Ski brand unveils new designs

Ben Anderson, co-founder of Icelantic, is rolling out two new skis.

Ben Anderson, co-founder of Icelantic, is rolling out two new skis designs.

A Denver ski manufacturer wants to sell 25 percent more skis next year, and it’s introducing a cheaper model and another design for women to help shred sales records.

Icelantic is releasing two new ski models for the 2015-2016 season: The Maiden model will target female skiers, and the Pioneer aims to make Icelantic more accessible to intermediate skiers.

“The concept is to make a gateway ski to our brand,” said Ben Anderson, Icelantic’s co-founder and ski designer. “It’s easier to ski, and with a lower price point. It’s going to open the brand to the recreational skier, someone who’s intimidated by our current shapes.”

Anderson said one of the Pioneer’s draws is its lower cost compared to other Icelantic skis. It will retail for about $600. The Nomad, Icelantic’s most popular ski, costs about $750.

Icelantic's Maiden (left) and Image courtesy of Icelantic.

Icelantic’s Maiden (left) and Pioneer. Image courtesy of Icelantic.

Anderson said the Pioneer will be able to compete with flagship skis made by industry giants like the Rossignol Soul 7. He had help designing the new ski from Eric Podroza, a high school student from Vermont.

Anderson and Podroza’s work resulted in two awards at the Pioneer’s debut at SIA – the Skiing Hot Gear award from Skiing Magazine and Powder Magazine’s Editor’s Choice Award.

Anderson said that the Pioneer could put a small ding in sales of the Nomad.

Icelantic has seen a 30 percent growth rate per year over the last five years. Of the 6,000 pairs of skis Icelantic sold last year, 20 percent were Nomads.

“I wouldn’t be surprised if (Nomad) sales decreased a little, but I think it’ll still be our top seller overall,” Anderson said.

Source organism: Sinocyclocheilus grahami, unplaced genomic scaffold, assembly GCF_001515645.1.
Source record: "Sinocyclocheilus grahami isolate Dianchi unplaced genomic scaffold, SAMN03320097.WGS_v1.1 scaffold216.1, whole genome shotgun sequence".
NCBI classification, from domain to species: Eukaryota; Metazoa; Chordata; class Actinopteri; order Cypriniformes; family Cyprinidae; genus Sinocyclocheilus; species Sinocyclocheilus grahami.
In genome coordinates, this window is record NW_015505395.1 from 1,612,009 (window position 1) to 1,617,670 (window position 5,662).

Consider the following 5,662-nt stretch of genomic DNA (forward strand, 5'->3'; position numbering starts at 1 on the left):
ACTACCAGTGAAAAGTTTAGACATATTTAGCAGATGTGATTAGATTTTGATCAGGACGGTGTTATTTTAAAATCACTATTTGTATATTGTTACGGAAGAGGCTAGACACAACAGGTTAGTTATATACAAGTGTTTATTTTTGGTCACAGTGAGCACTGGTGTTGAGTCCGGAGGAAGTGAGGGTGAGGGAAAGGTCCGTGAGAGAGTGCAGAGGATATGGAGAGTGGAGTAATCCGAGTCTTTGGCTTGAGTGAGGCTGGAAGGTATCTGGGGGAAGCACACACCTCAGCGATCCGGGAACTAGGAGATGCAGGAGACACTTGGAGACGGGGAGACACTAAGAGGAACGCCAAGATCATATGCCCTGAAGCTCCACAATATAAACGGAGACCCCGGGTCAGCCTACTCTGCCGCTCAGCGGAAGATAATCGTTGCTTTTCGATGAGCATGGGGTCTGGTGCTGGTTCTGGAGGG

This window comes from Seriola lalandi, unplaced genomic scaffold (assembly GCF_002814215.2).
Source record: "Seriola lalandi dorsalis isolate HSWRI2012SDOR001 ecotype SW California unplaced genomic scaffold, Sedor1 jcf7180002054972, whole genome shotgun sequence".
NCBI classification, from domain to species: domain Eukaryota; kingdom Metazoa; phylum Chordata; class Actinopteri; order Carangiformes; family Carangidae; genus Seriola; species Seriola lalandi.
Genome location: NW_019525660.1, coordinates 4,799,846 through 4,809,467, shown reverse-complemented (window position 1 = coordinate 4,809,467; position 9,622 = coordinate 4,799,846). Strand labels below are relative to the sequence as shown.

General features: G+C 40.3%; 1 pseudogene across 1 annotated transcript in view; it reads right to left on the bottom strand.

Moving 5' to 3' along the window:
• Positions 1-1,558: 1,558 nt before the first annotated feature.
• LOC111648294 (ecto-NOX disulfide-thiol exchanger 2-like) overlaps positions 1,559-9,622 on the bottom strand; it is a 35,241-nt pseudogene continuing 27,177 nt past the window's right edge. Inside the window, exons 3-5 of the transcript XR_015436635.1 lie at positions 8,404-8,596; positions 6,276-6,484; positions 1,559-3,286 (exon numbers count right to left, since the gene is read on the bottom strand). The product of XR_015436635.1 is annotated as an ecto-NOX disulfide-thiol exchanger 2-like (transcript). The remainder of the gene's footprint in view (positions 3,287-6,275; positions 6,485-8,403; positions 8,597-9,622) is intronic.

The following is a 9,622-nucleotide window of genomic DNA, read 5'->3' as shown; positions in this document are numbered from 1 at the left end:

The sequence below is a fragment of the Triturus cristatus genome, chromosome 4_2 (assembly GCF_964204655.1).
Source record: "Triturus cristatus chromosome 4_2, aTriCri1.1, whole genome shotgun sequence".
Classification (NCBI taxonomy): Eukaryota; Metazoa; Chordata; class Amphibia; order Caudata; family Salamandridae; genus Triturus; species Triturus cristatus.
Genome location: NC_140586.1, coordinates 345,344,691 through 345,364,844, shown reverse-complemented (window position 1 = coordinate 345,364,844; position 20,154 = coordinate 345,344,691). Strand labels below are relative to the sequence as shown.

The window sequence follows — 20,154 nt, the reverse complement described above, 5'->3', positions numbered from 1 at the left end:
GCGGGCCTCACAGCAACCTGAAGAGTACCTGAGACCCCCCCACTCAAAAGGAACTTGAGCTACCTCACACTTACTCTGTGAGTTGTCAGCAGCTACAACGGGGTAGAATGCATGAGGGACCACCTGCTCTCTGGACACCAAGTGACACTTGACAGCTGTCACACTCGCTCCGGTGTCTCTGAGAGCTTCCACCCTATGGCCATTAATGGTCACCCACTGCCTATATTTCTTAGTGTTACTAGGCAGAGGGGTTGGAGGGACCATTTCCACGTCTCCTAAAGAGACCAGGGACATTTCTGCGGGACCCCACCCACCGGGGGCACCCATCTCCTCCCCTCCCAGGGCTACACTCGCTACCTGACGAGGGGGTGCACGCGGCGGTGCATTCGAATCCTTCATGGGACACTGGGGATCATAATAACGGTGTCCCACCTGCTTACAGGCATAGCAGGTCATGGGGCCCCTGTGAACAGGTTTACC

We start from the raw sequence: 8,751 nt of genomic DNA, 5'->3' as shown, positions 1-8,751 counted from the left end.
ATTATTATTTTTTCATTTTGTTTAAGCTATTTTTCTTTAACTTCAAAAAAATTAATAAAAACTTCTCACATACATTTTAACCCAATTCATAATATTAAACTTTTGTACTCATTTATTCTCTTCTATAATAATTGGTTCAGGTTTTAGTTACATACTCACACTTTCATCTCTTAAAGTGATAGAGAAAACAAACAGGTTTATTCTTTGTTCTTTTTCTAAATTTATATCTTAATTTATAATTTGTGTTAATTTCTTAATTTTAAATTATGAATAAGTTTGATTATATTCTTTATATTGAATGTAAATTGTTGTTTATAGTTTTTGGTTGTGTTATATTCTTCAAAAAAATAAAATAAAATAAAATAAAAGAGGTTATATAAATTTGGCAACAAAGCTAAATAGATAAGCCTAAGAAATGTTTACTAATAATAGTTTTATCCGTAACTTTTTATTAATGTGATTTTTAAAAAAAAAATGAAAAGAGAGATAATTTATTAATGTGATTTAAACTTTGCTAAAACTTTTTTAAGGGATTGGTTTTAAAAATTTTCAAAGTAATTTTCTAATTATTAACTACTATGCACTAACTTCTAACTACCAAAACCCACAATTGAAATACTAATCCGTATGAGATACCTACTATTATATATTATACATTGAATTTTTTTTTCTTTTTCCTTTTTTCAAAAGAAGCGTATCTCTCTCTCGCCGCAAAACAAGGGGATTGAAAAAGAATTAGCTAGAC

The Maiden model is a smaller, lighter version of the Nomad designed for women. The Maiden’s underfoot width is a few millimeters smaller than the Nomad’s.

The Maiden has the same rocker profile as the Nomad, meaning that the tips and tails are raised to help the ski float in powder. The Maiden is about 10 to 15 percent lighter than a Nomad of similar length and shortened to allow for easier maneuverability.

“I think the addition of the Maiden will take some of the women from the Nomad,” Anderson said.

The ski will retail for about $750.

Most Icelantic skis also come in a “skinny” variant. The company introduced skinny skis in the 2013-2014 season to carve into the East Coast market. Skinny skis are advantageous on Eastern mountains because they can easily cut into the harder, icy surfaces that the region is known for.

“It’s opened the market for us, and more than doubled our sales in territories like the northeast and mid-Atlantic,” Anderson said.

There will be no skinny version of the Maiden. Instead, Icelantic has changed the design of its Oracle line from 100 millimeters underfoot from 88 millimeters.

“That’s how we’re going to work the design into the East Coast market,” Anderson said.

Anderson founded Icelantic with friends Travis Parr and Travis Cook in 2005. Prior to that, Anderson practiced making skis in his parents’ garage in Evergreen. Production is now based out of the Never Summer factory on Kalamath Street.

“I think that we’ve been successful for a few reasons,” Anderson said. “Being made in the U.S.A is a big deal. The art is a big draw. Then, the product is key – our skis are indestructible. The art is cool, but if you don’t have a good product then it doesn’t matter.”

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